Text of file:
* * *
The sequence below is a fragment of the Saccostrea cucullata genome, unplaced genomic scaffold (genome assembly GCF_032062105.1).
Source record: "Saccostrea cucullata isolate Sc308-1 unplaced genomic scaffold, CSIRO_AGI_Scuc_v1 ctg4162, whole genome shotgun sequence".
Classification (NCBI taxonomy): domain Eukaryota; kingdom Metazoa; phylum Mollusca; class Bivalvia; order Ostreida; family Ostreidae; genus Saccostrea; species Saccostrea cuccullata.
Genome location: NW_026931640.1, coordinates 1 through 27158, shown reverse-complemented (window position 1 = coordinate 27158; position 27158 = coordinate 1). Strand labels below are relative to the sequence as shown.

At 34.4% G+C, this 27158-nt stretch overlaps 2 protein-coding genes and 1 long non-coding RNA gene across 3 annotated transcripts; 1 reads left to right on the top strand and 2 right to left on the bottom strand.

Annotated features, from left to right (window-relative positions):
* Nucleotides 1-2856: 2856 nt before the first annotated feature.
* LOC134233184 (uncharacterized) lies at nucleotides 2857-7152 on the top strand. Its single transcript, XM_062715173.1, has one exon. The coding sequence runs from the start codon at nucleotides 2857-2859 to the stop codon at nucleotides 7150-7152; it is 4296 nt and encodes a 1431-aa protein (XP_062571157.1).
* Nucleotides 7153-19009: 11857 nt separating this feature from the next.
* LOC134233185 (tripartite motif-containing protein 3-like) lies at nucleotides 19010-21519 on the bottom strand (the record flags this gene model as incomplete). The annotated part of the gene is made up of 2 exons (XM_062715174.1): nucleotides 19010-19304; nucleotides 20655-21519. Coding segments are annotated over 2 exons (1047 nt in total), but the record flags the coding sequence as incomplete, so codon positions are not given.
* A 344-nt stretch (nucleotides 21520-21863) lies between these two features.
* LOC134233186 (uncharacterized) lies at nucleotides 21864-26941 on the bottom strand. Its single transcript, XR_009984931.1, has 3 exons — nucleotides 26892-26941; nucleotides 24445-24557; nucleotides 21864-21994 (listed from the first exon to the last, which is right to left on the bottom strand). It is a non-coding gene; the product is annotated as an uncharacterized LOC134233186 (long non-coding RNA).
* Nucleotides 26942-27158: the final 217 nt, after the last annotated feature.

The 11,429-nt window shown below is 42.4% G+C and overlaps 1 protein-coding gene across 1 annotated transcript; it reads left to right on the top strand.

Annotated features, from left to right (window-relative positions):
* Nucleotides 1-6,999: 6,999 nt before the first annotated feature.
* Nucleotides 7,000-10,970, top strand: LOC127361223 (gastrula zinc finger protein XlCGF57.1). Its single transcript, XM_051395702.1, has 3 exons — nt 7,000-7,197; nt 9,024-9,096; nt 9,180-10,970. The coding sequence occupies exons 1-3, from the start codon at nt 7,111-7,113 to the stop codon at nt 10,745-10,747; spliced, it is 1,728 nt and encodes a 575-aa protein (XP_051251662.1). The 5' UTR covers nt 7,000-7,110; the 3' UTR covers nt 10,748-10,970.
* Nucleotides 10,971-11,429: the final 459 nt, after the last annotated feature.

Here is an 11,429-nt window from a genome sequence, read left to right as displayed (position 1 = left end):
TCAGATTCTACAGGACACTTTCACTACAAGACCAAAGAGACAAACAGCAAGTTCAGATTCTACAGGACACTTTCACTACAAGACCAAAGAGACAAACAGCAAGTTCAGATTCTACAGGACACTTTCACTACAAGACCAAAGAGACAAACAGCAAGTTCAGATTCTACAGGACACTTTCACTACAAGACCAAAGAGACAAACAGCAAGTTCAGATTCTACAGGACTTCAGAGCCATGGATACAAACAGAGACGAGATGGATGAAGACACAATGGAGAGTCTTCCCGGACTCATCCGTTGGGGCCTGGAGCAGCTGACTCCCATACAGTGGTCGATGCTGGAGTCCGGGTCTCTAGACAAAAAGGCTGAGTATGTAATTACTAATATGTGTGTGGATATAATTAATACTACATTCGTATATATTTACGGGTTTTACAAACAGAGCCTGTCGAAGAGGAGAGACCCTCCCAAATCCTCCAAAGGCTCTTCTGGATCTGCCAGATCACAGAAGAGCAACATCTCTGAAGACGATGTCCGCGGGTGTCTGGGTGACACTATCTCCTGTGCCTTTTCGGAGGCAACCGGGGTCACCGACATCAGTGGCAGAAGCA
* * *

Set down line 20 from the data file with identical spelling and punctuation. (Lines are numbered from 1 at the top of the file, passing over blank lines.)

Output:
TCAGATTCTACAGGACACTTTCACTACAAGACCAAAGAGACAAACAGCAAGTTCAGATTCTACAGGACACTTTCACTACAAGACCAAAGAGACAAACAGCAAGTTCAGATTCTACAGGACACTTTCACTACAAGACCAAAGAGACAAACAGCAAGTTCAGATTCTACAGGACACTTTCACTACAAGACCAAAGAGACAAACAGCAAGTTCAGATTCTACAGGACTTCAGAGCCATGGATACAAACAGAGACGAGATGGATGAAGACACAATGGAGAGTCTTCCCGGACTCATCCGTTGGGGCCTGGAGCAGCTGACTCCCATACAGTGGTCGATGCTGGAGTCCGGGTCTCTAGACAAAAAGGCTGAGTATGTAATTACTAATATGTGTGTGGATATAATTAATACTACATTCGTATATATTTACGGGTTTTACAAACAGAGCCTGTCGAAGAGGAGAGACCCTCCCAAATCCTCCAAAGGCTCTTCTGGATCTGCCAGATCACAGAAGAGCAACATCTCTGAAGACGATGTCCGCGGGTGTCTGGGTGACACTATCTCCTGTGCCTTTTCGGAGGCAACCGGGGTCACCGACATCAGTGGCAGAAGCA